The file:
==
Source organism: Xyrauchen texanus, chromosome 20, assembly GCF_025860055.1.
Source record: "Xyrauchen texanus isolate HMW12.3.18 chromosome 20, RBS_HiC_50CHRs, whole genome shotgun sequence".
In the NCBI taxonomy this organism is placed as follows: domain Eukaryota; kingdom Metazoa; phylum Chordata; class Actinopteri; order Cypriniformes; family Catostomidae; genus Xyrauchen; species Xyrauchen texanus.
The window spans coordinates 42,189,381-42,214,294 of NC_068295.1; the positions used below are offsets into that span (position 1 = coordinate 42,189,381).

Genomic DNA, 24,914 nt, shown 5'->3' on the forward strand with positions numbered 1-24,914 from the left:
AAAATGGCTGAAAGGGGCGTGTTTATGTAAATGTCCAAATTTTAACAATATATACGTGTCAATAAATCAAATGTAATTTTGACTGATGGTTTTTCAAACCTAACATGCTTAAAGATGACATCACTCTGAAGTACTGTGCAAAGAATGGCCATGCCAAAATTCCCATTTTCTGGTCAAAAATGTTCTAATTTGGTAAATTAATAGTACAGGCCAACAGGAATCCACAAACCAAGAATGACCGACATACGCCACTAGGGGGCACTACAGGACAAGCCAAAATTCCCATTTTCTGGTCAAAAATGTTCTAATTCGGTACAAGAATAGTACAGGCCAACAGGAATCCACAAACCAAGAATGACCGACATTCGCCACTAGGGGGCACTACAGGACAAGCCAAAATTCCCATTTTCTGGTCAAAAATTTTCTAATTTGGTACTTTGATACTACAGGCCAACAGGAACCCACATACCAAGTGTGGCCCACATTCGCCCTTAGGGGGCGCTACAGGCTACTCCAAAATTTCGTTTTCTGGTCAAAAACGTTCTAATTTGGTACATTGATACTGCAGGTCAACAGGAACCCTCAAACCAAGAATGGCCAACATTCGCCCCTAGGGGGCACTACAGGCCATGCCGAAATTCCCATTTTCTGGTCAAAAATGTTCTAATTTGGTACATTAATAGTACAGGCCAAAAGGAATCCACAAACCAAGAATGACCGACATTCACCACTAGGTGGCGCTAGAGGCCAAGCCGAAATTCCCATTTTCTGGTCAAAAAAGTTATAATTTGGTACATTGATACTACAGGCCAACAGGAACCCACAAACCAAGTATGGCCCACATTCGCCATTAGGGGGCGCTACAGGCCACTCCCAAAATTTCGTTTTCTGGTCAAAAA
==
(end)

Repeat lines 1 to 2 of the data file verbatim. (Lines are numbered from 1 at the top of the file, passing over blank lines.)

Source organism: Xyrauchen texanus, chromosome 20, assembly GCF_025860055.1.
Source record: "Xyrauchen texanus isolate HMW12.3.18 chromosome 20, RBS_HiC_50CHRs, whole genome shotgun sequence".